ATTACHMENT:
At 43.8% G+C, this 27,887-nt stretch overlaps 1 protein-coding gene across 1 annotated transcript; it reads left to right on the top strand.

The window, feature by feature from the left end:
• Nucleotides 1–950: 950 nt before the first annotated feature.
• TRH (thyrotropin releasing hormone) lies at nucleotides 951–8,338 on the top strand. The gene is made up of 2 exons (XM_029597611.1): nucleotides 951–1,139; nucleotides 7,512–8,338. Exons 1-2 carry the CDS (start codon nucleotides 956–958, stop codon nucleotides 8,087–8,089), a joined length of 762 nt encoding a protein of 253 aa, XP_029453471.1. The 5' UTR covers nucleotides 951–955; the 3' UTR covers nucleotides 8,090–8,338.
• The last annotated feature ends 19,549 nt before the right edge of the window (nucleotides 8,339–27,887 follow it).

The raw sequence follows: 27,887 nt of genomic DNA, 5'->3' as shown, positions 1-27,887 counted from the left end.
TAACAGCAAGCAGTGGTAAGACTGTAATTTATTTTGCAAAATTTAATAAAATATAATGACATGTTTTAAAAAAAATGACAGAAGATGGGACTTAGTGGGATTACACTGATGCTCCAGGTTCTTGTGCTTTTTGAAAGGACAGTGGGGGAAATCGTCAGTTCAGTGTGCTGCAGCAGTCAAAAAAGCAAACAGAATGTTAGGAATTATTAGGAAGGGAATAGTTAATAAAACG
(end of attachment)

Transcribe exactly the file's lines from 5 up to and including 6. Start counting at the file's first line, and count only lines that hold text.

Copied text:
• The last annotated feature ends 19,549 nt before the right edge of the window (nucleotides 8,339–27,887 follow it).

The raw sequence follows: 27,887 nt of genomic DNA, 5'->3' as shown, positions 1-27,887 counted from the left end.